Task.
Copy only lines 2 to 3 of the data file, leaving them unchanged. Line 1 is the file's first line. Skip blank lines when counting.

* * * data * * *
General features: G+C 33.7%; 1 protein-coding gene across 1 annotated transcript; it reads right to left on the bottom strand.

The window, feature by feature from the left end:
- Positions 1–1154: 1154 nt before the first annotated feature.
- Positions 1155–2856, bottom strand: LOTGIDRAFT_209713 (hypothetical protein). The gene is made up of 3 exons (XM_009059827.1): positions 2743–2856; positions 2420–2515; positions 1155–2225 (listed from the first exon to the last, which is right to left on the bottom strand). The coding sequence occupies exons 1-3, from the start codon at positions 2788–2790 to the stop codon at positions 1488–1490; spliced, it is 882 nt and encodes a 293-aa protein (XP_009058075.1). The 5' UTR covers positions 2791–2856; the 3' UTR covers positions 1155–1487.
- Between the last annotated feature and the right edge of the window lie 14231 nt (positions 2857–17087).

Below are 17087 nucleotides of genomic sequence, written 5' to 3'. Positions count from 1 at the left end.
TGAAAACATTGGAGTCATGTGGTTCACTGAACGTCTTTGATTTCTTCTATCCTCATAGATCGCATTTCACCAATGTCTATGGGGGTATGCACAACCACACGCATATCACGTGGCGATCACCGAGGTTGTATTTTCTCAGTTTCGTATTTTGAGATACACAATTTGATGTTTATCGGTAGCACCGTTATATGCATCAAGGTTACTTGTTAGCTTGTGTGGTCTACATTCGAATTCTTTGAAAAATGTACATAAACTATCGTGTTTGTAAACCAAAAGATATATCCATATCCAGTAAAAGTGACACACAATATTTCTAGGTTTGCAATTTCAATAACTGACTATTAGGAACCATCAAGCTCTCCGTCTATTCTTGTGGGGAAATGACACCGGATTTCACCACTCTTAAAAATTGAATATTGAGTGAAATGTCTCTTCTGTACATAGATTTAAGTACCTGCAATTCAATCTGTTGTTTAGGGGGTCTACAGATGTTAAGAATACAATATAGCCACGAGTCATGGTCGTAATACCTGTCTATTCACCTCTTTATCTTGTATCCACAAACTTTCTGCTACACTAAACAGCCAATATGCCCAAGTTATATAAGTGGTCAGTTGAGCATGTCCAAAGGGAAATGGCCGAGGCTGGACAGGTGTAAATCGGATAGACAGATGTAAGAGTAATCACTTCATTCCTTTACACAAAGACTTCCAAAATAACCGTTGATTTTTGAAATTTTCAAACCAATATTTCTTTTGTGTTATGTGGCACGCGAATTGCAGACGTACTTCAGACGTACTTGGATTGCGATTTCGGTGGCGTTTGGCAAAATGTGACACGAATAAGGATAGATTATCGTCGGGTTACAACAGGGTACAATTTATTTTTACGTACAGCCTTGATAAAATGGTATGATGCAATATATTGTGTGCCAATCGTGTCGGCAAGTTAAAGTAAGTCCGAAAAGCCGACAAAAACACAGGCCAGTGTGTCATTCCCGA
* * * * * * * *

The window, feature by feature from the left end:
- Positions 1–1154: 1154 nt before the first annotated feature.